I think Keene was channeling Robert E. Howard a bit for this one. The author mixes dark fantasy with science fiction, and soaks them in blood and guts for an action-packed horror serial. Every episode gives readers a reason to continue onto the next installment, particularly the cast of characters.
I'm recommending this to both horror and fantasy readers.
I'm sure many of you thought I abandoned the Lair...I suppose, in a way, I did. I simply had to step away to handle several back-to-back family emergencies. Never in my life did I think I'd be calling an ambulance for both my husband and my son in the same year. All is well within our household now, so I hope to resume posting daily.
I did read throughout 2022 (362 titles, according to my Kindle app), and I will be back-posting reviews for those stories...no idea how long it will take me, but I'm determined to fill the emptiness of last year.
With that addressed, I thought I'd begin the year with one of my favorite authors...
SOMETHING UNNATURAL by Joshua Scribner is a novella centered on a family struggling to survive an apocalyptic event. While the author is best known for his flash fiction, he does write longer stories every once in a while, and they are usually mind-blowing. This one is no exception.
I love how Scribner mixes theology, folklore, science and horror to create a terrifying battle between humans and canines. Fair warning, there a few scenes which might upset animal lovers, but the sinister details prove rather important in the end.
This story is a stand-alone, but I wouldn't mind another one set in this global event. In fact, I'd love to see the story told from Bo's POV.
If you've never read Scribner's work before, this is an excellent starting point.
A mysterious plague known as the Grey grips the small village of Pilam, which the world has quarantined without pity. Laying waste to Pilam’s residents, the sickness saps its victims of strength, drains the color from their eyes, and kills all promise. Only the young are immune. But beyond the barricades and walls of soldiers—the manifestation of a nation’s terror—there are rumors of a cure. Dunka, the eldest son of a family reeling from the Grey, takes on the daunting task of leaving Pilam to find that cure for his siblings and save them before it’s too late.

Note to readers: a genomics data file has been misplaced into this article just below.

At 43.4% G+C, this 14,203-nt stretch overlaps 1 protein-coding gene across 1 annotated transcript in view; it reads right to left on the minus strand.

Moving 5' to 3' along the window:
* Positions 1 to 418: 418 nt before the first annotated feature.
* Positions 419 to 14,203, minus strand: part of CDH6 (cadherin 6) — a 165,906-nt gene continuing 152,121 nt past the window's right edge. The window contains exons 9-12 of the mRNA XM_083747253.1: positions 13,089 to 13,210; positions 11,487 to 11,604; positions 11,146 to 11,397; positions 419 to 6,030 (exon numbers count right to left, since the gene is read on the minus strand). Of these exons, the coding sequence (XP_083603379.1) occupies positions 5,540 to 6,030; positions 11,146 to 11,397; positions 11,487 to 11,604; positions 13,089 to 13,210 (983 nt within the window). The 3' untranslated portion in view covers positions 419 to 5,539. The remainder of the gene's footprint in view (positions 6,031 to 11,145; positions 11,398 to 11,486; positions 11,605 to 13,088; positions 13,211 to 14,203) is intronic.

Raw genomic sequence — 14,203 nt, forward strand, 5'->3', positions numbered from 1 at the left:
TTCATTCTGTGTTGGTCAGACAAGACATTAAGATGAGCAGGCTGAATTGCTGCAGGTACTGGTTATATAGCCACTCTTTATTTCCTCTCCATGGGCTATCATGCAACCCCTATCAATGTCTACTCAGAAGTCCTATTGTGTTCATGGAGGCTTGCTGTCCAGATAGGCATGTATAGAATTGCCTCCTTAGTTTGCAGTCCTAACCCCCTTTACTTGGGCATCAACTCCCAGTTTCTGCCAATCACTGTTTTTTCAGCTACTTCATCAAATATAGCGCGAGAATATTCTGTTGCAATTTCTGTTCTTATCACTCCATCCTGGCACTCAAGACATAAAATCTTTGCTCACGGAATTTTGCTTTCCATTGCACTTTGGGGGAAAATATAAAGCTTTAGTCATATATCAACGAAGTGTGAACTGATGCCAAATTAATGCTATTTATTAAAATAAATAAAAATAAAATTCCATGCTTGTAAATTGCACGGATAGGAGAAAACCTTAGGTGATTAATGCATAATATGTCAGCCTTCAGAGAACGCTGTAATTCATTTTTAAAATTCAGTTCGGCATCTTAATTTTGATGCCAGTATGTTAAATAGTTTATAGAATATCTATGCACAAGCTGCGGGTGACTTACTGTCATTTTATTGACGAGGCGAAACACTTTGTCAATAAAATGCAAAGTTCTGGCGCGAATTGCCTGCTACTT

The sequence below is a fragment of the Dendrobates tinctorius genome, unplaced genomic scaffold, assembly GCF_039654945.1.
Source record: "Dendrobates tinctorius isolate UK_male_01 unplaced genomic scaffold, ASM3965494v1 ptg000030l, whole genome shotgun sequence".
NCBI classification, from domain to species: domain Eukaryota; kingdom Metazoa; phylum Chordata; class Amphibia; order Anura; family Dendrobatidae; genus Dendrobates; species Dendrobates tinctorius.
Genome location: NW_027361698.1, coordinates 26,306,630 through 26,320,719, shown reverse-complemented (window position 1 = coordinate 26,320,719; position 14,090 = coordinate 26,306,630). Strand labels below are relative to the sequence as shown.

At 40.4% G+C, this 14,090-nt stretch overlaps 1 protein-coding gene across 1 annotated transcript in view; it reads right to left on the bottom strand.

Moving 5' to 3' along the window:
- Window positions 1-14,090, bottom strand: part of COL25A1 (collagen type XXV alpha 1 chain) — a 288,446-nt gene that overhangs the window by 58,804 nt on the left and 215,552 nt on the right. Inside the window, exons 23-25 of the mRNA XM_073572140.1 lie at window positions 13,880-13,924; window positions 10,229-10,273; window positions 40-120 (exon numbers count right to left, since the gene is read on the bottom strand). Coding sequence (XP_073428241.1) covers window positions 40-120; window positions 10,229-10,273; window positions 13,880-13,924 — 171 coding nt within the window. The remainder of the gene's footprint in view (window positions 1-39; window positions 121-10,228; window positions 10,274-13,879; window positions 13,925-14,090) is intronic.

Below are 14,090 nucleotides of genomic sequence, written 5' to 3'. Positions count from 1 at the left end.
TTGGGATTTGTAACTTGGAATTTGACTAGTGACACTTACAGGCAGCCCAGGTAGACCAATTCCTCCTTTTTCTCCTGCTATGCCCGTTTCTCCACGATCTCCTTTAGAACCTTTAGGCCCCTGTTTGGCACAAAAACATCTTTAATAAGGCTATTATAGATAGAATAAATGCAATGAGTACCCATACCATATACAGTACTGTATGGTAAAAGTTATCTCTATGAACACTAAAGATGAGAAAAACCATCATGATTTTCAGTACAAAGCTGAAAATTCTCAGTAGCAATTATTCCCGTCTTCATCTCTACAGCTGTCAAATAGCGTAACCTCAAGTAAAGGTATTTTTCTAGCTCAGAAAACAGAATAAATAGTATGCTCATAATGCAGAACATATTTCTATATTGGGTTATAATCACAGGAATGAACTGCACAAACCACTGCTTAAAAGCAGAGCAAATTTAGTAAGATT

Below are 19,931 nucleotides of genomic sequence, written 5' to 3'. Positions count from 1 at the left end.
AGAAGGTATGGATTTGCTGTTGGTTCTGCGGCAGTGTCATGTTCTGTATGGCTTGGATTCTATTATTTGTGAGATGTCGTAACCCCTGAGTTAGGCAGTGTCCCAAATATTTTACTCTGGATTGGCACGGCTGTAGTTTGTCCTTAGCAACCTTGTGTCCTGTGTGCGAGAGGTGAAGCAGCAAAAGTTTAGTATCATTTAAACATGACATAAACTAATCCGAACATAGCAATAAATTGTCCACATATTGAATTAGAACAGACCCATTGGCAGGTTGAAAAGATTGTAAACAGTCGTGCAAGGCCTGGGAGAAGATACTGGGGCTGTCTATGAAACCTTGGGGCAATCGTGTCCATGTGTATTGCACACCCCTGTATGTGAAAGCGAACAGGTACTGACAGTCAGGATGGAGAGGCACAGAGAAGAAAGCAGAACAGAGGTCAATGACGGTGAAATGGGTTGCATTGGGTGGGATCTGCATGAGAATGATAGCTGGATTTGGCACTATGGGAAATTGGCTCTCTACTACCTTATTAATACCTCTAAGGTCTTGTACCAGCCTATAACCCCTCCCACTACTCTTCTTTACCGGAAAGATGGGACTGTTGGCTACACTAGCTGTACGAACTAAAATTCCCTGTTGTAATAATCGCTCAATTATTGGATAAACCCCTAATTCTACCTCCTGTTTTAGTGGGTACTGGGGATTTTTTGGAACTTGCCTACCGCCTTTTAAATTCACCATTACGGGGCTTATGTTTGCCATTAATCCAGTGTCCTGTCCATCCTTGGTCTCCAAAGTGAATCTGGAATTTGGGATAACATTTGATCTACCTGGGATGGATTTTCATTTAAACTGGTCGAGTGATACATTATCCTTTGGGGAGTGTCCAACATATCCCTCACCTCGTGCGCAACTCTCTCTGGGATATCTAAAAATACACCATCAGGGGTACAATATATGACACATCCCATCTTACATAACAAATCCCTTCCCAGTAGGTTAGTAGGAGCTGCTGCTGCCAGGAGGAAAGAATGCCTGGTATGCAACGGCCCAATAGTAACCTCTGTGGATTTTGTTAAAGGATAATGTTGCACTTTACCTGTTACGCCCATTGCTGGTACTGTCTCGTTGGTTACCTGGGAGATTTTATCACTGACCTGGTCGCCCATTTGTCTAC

His brother and sisters, however, have plans of their own. Navigating the chaos of violence, hunger, and death, each of them tries to make sense of the bleak circumstances, forging new bonds with other juvenile survivors left to their own devices. Now an unlikely family of six, they choose their own perilous paths, at first separately and then together, coming to terms with the decisions they make and the ghosts they cannot leave behind.
SUCH A BEAUTIFUL THING TO BEHOLD by Umar Turaki is not the usual type of plague book I read, so I did not have any expectations going in. Very little is revealed about the Grey, aside from the symptoms. The POV alternates between characters and the timeline moves in concentric circles rather than a straight line. There is far more dialogue and descriptions than action, but the characters are very-well written.
The children are not afflicted, and they eventually become feral and brutal with each other and the few remaining adults. As terrible as the sickness is, there are more horrifying events outside the quarantine walls. The ending is full of revelations I didn't see coming.
If you enjoy stories such as ALAS, BABYLON, I recommend this novel.